Scout Gaming Group said it remains focused on efforts to make the business profitable after cost cutting allowed it to narrow its net loss in the third quarter.

Scout’s third-quarter revenue was slightly below year-ago levels, but a reduction in expenses had a positive impact on the bottom line. Scout said this has improved its year-to-date performance and allowed it to move closer to profitability.

Costs fell after Scout completed its transformation program in August and laid off some employees. Scout said these efforts will allow the company to become a leaner company and more efficient in providing services to B2B partners.

The cost-cutting initiative started last year under former CEO Andreas Ternström, who left the company in June 2022. The effort continued after his departure and was then completed in August of this year.

Current CEO Niklas Jönsson said that while Scout is beginning to see the impact of this initiative, the full impact will not be felt until the first quarter of 2024. He added that this will support the long-term goal of becoming profitable.

“In order to achieve a sustainable balance between our revenues and our costs, we announced a new reorganization package in August,” said Jönsson. “Spending has fallen since then, but the full impact will only be seen in the first quarter of 2024. We are positive about the results to date and will continue to monitor them until we achieve stable profitability.”

“We are confident in the decisions we have made and believe we can increase activity in our B2C business in the coming months by advancing the product. However, this will be done cautiously and with a high focus on return on investment.”

B2B sales growth is not enough to offset Scout’s B2C decline

Looking at the third quarter, group sales fell 4.6% to SEK 6.3 million (£479,525/€548,232/$595,678) in the three months to September 30.

Revenue from B2B operations rose 15.9% to SEK 5.4 million, which Scout attributed to an increased focus on this industry.

In contrast, B2C sales fell by 47.4% to SEK 1.0 million. Scout attributed this to a continued decline in its previously unprofitable marketing campaigns.

However, Scout also said that management believes the B2C business has the potential to generate profitable growth under controlled measures. The group added that it intends to implement these throughout the rest of the year.

Costs fall, net loss narrows in the third quarter

Scout’s broader cost-cutting plan resulted in operating costs falling by 27.8% to SEK 12.2 million in the third quarter. This was primarily due to lower personnel costs, which almost halved to SEK 5.0 million after the staff reduction.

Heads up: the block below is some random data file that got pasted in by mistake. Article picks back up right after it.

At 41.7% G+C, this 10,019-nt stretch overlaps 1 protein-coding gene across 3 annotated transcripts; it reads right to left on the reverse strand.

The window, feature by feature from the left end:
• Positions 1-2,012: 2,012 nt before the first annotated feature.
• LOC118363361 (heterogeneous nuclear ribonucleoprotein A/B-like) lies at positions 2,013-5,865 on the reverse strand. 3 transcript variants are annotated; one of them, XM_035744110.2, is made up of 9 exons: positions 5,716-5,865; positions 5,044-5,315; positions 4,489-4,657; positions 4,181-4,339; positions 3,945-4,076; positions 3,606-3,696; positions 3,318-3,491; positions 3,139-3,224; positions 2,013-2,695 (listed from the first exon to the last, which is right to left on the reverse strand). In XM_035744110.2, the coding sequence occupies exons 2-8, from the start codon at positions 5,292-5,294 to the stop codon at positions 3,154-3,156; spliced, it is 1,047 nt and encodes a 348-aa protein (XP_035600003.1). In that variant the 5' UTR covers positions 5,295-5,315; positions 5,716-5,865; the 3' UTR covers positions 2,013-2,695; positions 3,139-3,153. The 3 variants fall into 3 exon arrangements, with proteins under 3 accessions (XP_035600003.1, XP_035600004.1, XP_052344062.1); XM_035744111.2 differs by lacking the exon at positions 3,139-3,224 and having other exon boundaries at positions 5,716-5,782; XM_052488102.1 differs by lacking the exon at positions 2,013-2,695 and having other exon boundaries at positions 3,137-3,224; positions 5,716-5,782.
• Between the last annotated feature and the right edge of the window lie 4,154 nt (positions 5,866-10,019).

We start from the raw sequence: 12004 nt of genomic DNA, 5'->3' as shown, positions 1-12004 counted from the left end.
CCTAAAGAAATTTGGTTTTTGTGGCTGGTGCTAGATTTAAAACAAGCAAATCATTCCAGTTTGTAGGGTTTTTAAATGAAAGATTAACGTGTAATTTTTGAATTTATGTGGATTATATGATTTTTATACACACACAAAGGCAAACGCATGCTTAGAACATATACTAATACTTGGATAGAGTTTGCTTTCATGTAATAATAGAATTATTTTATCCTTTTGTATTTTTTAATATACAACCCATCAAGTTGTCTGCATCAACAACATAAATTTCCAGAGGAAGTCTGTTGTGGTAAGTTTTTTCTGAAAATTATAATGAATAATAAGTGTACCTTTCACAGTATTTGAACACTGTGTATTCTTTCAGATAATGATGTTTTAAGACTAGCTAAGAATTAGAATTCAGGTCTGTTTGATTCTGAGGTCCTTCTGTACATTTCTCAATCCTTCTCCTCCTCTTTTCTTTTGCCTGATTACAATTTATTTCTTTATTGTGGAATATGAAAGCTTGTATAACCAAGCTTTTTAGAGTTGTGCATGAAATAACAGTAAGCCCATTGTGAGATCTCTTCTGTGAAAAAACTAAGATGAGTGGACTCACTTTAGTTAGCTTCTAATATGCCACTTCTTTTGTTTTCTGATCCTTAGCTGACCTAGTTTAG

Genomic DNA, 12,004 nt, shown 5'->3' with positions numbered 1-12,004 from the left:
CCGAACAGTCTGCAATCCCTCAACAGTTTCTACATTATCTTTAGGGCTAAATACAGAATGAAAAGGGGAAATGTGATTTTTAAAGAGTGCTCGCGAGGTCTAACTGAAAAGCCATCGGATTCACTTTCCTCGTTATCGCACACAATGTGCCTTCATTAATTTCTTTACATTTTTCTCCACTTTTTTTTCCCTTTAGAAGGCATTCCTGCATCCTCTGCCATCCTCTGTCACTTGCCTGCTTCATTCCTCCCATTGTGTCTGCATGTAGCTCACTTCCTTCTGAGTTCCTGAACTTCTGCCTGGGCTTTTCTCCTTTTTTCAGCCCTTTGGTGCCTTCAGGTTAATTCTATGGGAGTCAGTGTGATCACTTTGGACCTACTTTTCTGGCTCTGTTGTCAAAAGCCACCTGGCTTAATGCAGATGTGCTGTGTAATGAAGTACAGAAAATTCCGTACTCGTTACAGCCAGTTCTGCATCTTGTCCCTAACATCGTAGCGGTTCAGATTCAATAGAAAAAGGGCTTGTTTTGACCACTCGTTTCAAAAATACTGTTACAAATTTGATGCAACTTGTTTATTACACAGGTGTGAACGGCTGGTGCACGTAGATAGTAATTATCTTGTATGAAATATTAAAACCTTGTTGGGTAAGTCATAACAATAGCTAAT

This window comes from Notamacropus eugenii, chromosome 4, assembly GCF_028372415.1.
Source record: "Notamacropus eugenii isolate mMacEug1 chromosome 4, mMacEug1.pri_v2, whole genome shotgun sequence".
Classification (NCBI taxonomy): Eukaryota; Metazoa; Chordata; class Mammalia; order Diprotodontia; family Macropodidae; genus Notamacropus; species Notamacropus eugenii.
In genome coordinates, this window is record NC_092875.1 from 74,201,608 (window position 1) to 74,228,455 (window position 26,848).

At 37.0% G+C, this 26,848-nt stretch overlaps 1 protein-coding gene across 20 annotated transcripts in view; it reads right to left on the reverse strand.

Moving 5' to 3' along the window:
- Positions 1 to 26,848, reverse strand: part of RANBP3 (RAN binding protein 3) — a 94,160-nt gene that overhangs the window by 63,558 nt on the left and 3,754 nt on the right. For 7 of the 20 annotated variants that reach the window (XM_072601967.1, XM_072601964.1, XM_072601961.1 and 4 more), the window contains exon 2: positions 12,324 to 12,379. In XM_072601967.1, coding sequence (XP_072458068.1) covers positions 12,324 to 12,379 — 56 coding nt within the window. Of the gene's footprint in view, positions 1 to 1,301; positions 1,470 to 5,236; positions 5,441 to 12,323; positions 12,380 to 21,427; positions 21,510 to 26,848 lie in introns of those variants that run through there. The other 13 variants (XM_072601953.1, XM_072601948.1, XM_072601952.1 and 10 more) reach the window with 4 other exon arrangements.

After taking into account SEK 104,000 in finance-related costs, the pre-tax loss amounted to SEK 5.8 million. This was an improvement from SEK 14.3 million last year. Since Scout did not pay any income tax in the third quarter, this meant that the net loss was also SEK 5.8 million, compared to SEK 14.3 million in 2022.

In addition, adjusted EBITDA improved from a loss of SEK 10.2 million to minus SEK 5.9 million.

The figures for the current year point to a better future

Cost savings also impacted Scout’s annual results. Sales for the nine months ended September 30 were SEK 22.3 million, up 26.7%. B2B sales more than doubled to SEK 18.0 million, but B2C sales fell by 48.4% to SEK 4.4 million.

Operating costs fell by 23.6% to SEK 75.0 million, again mainly due to lower personnel costs. Financing costs amounted to SEK 2.8 million, resulting in a pre-tax loss of SEK 60.2 million, compared to a loss of SEK 64.4 million last year.

Missed tax payments also resulted in a net loss of SEK 60.2 million, an improvement from SEK 64.4 million in 2022. In addition, the adjusted EBITDA loss for the period was reduced from SEK 57.2 million to 21.8 million SEK reduced.

“We are now halfway through the fourth quarter and it is encouraging to see how all my colleagues at Scout are really moving forward to make our group profitable,” said Jönsson.

“I would like to thank all of the group’s partners, shareholders and employees for their support and trust in us.”

Scouts cost-saving trip

It has been more than 18 months since former CEO Ternström initiated the cost review at Scout. This came after he expressed concern over slow growth and rising spending in the fourth quarter of 2021.

Ternström then left Scout amid talk of a “major restructuring” and was replaced by Jönsson.

In the following weeks, Scout announced plans to cut half of its workforce, including in Ukraine. This came after Scout discovered SEK 17.0 million in previously unknown financial obligations for the 2021 financial year. Scout said the workforce cuts would save about SEK 32.0 million per year.

The broader strategy also included a share issue to dilute existing holdings in the company by 90%. In September, the company announced that it had raised SEK 101.0 million through the program.

Towards the end of 2022, Scout announced that it had completed the restructuring of its B2B business. This resulted in the closure of 11 partnerships. By the end of the second quarter of 2023, Scout had 10 integrated and active B2B partners.

Jönsson was appointed full-time CEO for 2023 in March. This came after he was able to improve Scout’s fortunes during several months in the interim role.

However, despite the further reduction in operating costs and net profit in the first quarter, Jönsson warned of further spending cuts. The transformation program was completed in August.